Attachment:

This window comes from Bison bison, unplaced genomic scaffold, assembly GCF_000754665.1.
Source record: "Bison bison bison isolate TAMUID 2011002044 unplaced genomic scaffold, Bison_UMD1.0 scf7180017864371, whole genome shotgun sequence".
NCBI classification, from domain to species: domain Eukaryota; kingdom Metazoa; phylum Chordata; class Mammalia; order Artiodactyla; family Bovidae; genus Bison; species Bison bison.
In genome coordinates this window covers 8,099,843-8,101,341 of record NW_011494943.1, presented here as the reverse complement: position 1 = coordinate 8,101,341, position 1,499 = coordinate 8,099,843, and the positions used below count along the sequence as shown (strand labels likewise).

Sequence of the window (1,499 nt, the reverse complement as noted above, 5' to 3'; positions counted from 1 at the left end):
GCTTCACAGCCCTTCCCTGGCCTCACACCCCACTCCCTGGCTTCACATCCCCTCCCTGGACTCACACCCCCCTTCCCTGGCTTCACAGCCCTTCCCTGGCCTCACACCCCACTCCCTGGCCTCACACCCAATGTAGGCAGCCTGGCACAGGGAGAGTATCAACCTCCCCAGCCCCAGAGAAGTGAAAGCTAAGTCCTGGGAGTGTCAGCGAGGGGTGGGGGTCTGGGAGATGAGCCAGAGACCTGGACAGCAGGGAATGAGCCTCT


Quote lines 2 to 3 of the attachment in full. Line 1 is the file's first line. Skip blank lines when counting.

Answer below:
Source record: "Bison bison bison isolate TAMUID 2011002044 unplaced genomic scaffold, Bison_UMD1.0 scf7180017864371, whole genome shotgun sequence".
NCBI classification, from domain to species: domain Eukaryota; kingdom Metazoa; phylum Chordata; class Mammalia; order Artiodactyla; family Bovidae; genus Bison; species Bison bison.